Organizing and Displaying Data:

How to make sense of our data?
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When researchers collect data, he/she has large quantities. Therefore you must simplify it.
One method is:

Frequency Distribution
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Systematic method of ordering, organizing and displaying data from a set
Purpose
:
1.
Simplifies calculations for other statistics
2.
Transition step in constructing a frequency histogram
Types of Frequency Distributions:

Ungrouped
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Each value of x in the distribution represents one value in the data (used if you have a
category for each possible value, i.e nominal scores OR if you have a small dataset)

Grouped
(class intervals):
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Several values in the data are classified into one interval (i.e. used if you have a large
dataset, which is more typical
Steps in Constructing a Frequency Distribution:

Seven steps in constructing a frequency distribution when the data are interval/ratio.
1.
Count the number of scores
2.
Identify highest and lowest score
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Organize the scores
3.
Identify smallest unit of measurement
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What is the smallest division (possible) that was used on the measuring scale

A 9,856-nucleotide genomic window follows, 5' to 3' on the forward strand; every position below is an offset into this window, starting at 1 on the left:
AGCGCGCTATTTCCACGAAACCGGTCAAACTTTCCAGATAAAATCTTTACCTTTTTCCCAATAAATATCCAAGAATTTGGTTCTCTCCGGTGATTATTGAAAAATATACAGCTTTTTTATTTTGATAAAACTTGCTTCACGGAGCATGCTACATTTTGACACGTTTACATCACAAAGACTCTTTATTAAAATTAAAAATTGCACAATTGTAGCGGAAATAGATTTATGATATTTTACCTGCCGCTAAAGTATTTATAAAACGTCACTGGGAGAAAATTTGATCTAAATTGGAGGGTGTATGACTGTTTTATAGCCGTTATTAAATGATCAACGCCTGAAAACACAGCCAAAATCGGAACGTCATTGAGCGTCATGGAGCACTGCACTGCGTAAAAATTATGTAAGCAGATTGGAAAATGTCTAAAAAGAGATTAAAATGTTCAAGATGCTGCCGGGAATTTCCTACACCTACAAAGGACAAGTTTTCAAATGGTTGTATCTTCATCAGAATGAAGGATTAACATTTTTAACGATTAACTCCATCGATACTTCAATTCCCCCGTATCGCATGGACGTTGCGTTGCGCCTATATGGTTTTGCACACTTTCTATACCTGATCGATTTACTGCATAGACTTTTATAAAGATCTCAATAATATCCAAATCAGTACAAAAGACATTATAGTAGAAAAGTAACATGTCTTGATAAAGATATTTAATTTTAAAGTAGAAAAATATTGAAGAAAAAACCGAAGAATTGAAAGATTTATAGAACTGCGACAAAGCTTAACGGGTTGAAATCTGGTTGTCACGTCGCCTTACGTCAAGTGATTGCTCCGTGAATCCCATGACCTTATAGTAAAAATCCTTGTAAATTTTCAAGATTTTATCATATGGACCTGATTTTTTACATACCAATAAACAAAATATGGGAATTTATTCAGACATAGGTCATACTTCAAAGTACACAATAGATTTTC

when the scores were collected? (i.e. by how much can your score increase from
one participant to another?)
4.
Decide on appropriate number of class intervals
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Use the following rule (Modified Sturge's Rule). This is only a guide
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But if you have only a small number of unique values in your dataset, use this
unique (ungrouped) values to determine the number of class intervals (so skip
Step 4 & 5).
5.
Decide on the score range of each class interval (i)
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Use the following formula where:

i = width of class interval

i = largest score  smallest score
Number of class intervals
6.
Round to a nice number
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As a general rule "i" equal to 1, 2, 3, 4, 5, 10, or 20 score divisions will be
suitable. (Pick a "nice" number!).
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For example, if instead of 5, we had 6 intervals (so 6 in the denominator), i =
0.833. Better i = 1
7.
List class intervals of scores in order
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Usually the largest interval is put at the top